- Supreme Court Ruling Confirms Heightened Pleading Standard; Defense Attorneys Armed With Weapon to Combat Frivolous Complaints
- August 6, 2009 | Authors: Charles S. Cassis; Justin Fowles
- Law Firm: Frost Brown Todd LLC - Office
The Federal Rules of Civil Procedure require that a complaint contain a "short and plain statement of the claim showing that the pleader is entitled to relief." Fed. R. of Civ. P. 8(a)(2). Since 1957, this rule has been interpreted rather liberally, allowing plaintiffs to dodge a dismissal of complaints prior to the discovery "unless it appears beyond doubt that the plaintiff can prove no set of facts in support of his claim which would entitle him to relief." Conley v. Gibson, 355 U.S. 41, 45-46 (1957). This liberal pleading standard made it difficult for defendants to get frivolous claims dismissed before being subjected to expensive and intrusive discovery.
Fifty years later, the Supreme Court added some teeth to the Federal Rules of Civil Procedure pleading requirements. In Bell Atlantic v. Twombly, 550 U.S. 544 (2007), an antitrust case, the Supreme Court articulated a more rigorous standard against which complaints should be judged, requiring "factual enhancement" of conclusory legal allegations. The Court noted that "a plaintiff's obligation to provide the 'grounds' of his 'entitlement to relief' requires more than labels and conclusions, and a formulaic recitation of the elements of a cause of action will not do." Id. at 555 (citations omitted). The "[f]actual allegations must be enough to raise a right to relief above the speculative level, on the assumption that all the allegations in the complaint are true." Id.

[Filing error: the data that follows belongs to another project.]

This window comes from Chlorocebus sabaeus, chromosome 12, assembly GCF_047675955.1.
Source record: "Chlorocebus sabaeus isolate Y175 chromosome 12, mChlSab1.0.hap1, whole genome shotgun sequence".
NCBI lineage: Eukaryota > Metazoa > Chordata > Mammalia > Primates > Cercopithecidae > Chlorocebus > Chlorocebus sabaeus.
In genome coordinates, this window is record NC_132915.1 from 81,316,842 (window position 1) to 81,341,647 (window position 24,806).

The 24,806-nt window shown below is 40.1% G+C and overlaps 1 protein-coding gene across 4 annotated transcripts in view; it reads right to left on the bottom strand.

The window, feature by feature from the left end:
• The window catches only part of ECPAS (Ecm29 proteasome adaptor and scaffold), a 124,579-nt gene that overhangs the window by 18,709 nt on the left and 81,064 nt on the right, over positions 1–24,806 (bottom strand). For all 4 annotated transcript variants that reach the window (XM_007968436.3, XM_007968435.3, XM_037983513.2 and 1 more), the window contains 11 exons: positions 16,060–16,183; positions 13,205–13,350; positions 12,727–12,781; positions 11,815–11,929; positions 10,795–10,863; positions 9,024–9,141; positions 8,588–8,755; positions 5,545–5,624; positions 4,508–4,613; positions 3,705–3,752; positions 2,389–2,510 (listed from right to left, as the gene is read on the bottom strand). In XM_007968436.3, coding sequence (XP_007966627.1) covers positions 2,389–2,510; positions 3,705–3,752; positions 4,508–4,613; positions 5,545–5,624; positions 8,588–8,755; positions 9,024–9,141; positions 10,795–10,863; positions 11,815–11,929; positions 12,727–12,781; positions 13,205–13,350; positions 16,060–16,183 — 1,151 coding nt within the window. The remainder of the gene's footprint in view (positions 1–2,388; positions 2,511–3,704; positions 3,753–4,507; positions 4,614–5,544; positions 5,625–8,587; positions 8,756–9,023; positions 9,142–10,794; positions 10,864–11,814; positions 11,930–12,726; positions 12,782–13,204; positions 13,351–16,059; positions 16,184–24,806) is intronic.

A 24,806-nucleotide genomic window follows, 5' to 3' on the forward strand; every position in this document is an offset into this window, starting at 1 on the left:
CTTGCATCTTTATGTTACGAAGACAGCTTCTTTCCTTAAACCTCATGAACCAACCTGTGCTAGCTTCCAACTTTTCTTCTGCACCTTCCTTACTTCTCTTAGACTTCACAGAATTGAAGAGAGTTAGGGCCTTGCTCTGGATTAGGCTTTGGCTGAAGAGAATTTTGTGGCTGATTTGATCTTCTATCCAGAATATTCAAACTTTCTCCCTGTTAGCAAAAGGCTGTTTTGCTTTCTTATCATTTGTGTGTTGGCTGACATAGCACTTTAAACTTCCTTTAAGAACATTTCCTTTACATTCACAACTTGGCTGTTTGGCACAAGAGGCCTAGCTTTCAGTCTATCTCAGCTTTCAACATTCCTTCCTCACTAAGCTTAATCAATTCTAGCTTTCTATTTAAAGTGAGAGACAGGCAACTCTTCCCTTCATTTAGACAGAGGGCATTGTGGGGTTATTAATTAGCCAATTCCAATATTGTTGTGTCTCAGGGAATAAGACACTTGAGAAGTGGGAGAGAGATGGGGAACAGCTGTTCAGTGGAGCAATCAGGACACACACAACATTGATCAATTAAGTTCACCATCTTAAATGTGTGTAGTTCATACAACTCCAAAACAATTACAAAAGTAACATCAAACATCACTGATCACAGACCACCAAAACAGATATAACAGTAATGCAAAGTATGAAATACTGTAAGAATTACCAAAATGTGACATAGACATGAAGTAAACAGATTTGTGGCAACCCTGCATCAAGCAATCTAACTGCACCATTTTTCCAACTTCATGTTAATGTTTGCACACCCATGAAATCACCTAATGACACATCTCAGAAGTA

The extent of the Court's Twombly holding was not immediately clear, and many argued that this new heightened pleading standard was limited only to the antitrust arena. Others argued that Federal Courts had entered a new era, one which required that the plaintiff show heightened grounds for relief.
On May 18, 2009, in Ashcroft v. Iqbal, 129 S. Ct. 1937 (U.S. 2009), the Supreme Court, in a 5-4 decision, expressly rejected the argument that the Twombly standard is limited only to antitrust cases. The Court clarified that the heightened pleading standard applies to "all civil actions and proceedings in the United States district courts." Id. at 1953. Even the dissent implicitly recognized that the Twombly pleading standard extends beyond antitrust actions, but would have reached a different conclusion in applying Twombly to the alleged facts in Iqbal. Id. at 1959-60.
It is now clear that Federal Judges ruling upon Rule 12 motions to dismiss must carefully and thoroughly apply the two-pronged Twombly test no matter what causes of action are alleged. Id. at 1953. Under the first Twombly prong, legal conclusions asserting threadbare elements of a cause of action do not suffice as a proper pleading under Rule 8. And under the second prong, a complaint that merely states an inference also does not suffice. Instead, the facts alleged in the complaint must "nudge" the claims "across the line from conceivable to plausible." Id. at 1951-52.
The importance of the Iqbal holding for federal court defendants cannot be overstated. Unlike many other decisions of the Supreme Court, which only apply to certain areas of the law or sets of facts, this decision should affect a defense attorney's initial analysis of every single Federal Court complaint. Together, Iqbal and Twombly provide defense counsel with a powerful tool to attempt to put an end to frivolous claims and poorly plead complaints before their clients are forced to comply with intrusive and expensive discovery requests.